American Heritage® Dictionary of the English Language, Fourth Edition
- adj. Of this kind: a single parent, one of many such people in the neighborhood.
- adj. Of a kind specified or implied: a boy such as yourself.
- adj. Of a degree or quality indicated: Their anxiety was such that they could not sleep.
- adj. Of so extreme a degree or quality: never dreamed of such wealth.
- adv. To so extreme a degree; so: such beautiful flowers; such a funny character.
- adv. Very; especially: She has been in such poor health lately.
- pro. Such a person or persons or thing or things: was the mayor and as such presided over the council; expected difficulties, and such occurred.
- pro. Itself alone or within itself: Money as such will seldom bring total happiness.
- pro. Someone or something implied or indicated: Such are the fortunes of war.
- pro. Similar things or people; the like: pins, needles, and such.
- idiom. such as For example.
Century Dictionary and Cyclopedia
- Of that kind; of the like kind or degree; like; similar. Such always implies from its sense a comparison with another thing, either unexpressed, as being involved in the context (as, we have never before seen such a sight (sc. as this is); we cannot approve such proceedings (sc. as these are); such men (sc. as he is) are dangerous), or expressed, such being then followed by as or that before the thing which is the subject of comparison (as, we have never had such a time as the present; give your children such precepts as tend to make them wiser and better; the play is not such that I can recommend it). As in such constructions often becomes by ellipsis the apparent subject of the verb of the second clause: as, such persons as are concerned in this matter. It is to be noted that, as with other pronominal adjectives, the indefinite article a or an never immediately precedes such, but is placed between it and the noun to which it refers, or such comes after the noun preceded by the article: as, such a man; such an honor; I never saw a man such as he.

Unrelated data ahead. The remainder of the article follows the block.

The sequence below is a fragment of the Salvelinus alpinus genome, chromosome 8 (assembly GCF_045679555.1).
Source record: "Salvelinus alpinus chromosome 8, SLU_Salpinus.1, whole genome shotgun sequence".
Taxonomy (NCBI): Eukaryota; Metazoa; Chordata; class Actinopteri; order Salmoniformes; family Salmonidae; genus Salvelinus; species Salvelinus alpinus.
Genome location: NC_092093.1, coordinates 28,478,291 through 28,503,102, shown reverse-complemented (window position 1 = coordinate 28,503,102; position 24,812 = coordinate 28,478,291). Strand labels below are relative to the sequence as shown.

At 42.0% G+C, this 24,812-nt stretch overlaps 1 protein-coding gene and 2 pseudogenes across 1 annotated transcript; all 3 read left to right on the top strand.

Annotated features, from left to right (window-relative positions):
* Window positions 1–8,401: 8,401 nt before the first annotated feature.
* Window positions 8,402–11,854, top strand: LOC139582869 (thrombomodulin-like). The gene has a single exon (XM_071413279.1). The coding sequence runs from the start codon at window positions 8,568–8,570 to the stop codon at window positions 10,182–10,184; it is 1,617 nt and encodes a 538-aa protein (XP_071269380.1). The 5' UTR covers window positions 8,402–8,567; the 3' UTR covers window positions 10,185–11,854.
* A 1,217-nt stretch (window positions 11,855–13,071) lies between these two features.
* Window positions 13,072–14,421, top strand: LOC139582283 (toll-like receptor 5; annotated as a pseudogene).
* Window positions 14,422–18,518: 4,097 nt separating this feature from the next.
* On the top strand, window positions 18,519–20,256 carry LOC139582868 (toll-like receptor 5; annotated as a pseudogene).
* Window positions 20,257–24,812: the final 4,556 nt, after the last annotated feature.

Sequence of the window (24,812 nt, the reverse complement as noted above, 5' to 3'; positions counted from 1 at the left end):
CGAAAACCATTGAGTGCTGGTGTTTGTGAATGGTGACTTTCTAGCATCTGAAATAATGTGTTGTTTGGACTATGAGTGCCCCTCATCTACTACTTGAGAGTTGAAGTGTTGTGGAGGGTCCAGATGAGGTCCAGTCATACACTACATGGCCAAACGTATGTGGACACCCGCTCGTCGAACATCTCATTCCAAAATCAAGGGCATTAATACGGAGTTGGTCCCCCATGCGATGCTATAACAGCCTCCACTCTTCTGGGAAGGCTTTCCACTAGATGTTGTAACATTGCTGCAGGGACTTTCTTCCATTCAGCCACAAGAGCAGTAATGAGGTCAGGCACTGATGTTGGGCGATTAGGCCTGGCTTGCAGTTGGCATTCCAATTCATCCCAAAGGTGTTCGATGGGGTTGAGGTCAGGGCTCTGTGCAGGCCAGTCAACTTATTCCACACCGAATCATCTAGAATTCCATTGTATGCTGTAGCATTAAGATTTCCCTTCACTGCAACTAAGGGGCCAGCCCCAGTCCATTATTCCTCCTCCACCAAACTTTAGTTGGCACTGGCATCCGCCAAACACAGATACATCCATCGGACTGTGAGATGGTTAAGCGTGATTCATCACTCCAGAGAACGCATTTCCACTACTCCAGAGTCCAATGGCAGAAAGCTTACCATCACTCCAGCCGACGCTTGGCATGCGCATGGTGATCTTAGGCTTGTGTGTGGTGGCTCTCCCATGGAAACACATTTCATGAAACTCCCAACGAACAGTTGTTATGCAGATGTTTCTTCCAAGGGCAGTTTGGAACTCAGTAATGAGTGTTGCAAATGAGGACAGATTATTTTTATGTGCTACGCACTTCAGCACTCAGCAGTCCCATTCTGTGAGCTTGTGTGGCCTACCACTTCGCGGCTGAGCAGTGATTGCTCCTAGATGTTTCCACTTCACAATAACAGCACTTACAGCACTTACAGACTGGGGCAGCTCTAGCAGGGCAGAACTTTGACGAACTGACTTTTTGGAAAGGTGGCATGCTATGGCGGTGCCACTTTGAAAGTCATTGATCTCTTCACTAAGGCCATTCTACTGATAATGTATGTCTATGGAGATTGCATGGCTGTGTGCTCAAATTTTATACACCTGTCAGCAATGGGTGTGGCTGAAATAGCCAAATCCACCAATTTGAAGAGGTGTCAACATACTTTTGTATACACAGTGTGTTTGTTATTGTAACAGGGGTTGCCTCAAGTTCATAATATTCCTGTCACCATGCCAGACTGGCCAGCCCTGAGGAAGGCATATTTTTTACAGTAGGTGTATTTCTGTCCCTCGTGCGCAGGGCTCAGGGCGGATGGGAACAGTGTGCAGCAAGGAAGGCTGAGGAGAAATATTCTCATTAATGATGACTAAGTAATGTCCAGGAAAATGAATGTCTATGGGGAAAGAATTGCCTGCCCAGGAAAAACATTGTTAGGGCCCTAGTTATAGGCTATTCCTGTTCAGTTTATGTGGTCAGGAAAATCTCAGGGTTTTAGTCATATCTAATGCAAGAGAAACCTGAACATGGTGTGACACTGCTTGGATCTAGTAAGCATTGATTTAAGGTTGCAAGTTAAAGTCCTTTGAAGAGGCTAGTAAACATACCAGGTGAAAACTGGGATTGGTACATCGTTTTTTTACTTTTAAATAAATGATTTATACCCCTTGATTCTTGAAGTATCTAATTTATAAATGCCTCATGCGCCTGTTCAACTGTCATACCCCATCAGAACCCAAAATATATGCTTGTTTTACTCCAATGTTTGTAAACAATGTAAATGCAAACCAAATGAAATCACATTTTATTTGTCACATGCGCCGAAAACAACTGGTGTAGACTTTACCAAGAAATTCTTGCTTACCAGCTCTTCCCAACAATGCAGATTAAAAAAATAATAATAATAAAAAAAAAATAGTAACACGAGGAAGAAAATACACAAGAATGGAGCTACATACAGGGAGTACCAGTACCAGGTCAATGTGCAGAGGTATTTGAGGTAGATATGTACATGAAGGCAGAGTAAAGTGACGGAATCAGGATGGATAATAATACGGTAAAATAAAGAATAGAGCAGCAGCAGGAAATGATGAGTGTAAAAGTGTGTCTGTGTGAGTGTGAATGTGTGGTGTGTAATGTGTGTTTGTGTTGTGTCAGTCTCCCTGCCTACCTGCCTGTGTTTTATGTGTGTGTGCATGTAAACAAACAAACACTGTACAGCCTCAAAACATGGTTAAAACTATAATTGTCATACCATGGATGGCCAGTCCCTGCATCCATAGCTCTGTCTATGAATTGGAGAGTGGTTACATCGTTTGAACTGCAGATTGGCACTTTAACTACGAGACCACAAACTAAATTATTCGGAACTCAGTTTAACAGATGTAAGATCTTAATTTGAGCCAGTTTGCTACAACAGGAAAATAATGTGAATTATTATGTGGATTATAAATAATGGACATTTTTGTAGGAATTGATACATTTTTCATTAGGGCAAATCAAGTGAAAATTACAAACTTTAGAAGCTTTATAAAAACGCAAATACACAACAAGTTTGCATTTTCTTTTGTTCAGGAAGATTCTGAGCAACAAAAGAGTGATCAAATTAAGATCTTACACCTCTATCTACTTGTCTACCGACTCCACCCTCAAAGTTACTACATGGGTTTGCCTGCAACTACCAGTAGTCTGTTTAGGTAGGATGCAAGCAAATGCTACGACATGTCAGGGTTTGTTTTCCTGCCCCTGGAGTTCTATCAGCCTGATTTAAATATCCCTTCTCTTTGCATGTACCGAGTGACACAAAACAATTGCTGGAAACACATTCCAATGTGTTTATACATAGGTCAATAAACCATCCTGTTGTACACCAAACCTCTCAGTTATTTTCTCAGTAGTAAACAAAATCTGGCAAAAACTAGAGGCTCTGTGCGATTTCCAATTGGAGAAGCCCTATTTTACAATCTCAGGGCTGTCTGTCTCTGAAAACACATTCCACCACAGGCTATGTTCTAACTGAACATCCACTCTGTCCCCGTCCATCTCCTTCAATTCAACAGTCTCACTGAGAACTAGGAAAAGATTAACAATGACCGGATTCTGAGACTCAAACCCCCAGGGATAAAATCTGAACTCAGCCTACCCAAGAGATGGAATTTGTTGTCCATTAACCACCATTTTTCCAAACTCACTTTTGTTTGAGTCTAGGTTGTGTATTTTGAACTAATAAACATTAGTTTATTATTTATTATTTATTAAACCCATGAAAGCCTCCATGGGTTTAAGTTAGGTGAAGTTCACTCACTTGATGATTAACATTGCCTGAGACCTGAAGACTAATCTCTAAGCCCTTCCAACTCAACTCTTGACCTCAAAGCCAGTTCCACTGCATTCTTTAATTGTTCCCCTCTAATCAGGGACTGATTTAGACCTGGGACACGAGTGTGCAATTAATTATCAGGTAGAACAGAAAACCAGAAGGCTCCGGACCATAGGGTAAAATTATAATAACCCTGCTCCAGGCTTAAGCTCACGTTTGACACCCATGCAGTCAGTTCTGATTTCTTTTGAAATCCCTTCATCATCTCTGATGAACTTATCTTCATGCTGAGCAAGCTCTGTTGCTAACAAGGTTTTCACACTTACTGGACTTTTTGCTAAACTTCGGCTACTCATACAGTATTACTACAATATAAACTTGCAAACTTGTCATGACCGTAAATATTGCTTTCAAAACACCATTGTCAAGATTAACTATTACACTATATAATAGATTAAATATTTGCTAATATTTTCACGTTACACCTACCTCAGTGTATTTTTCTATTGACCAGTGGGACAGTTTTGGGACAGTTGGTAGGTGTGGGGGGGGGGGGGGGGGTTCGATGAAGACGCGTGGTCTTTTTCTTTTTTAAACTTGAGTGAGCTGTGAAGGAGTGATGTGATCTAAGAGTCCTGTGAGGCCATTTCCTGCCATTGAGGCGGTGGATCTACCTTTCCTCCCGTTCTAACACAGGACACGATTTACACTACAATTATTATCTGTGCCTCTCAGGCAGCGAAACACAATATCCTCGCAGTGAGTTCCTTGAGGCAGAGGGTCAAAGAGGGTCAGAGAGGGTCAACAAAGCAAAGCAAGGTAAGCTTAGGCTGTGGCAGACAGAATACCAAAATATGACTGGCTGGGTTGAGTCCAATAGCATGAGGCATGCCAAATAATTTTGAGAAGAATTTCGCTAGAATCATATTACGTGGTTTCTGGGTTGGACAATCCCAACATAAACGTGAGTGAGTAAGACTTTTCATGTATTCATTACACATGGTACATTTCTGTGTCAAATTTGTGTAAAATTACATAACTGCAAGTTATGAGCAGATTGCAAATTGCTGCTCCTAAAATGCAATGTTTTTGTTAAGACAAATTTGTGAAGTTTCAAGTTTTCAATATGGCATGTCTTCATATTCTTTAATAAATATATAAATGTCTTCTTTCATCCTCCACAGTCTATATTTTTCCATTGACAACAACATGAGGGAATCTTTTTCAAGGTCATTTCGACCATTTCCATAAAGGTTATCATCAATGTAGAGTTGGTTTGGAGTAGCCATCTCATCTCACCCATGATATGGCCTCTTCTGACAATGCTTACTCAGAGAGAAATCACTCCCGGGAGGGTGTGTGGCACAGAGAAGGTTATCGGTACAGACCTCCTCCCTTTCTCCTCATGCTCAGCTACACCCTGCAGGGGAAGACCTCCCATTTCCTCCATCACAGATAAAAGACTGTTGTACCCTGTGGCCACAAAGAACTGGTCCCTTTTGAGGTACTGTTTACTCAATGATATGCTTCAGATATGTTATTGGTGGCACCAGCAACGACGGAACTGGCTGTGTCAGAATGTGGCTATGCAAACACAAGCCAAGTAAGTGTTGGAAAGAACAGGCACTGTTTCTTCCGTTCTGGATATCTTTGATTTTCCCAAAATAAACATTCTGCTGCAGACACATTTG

- In Middle English such appears in another quasi-adverbial use, preceding a numeral, in the sense of ‘as much,’ or ‘as many’: as, such seven, ‘seven such’—that is, ‘seven times as many.’
- Such without the correlative clause with as is often used emphatically, noting a high degree or a very good or very bad kind, the correlative clause being either obvious, as, he did not expect to come to such honor (sc. as he attained), or quite lost from view, as, such a time! he is such a liar!
- The same as previously mentioned or specified; not other or different.
- Of that class: especially in the phrase as such, ‘in that particular character.’
- Some; certain: used to indicate or suggest a person or thing originally specified by a name or designation for winch the speaker, for reasons of brevity, of convenience or reserve, or from forgetfulness, prefers to substitute, or must substitute, a general phrase: often repeated, such or such, or such and such (even with a single subject, but in this case implying repetition of action or selection of instances).
- Such a person or thing; more commonly with a plural reference, such persons or things: by ellipsis of the noun.
- The same.
- adj. like this, that, these, those; Used to make a comparison with something implied by context.
- adj. Used as an intensifier; roughly equivalent to very much of.
- particularly used in formal documents any.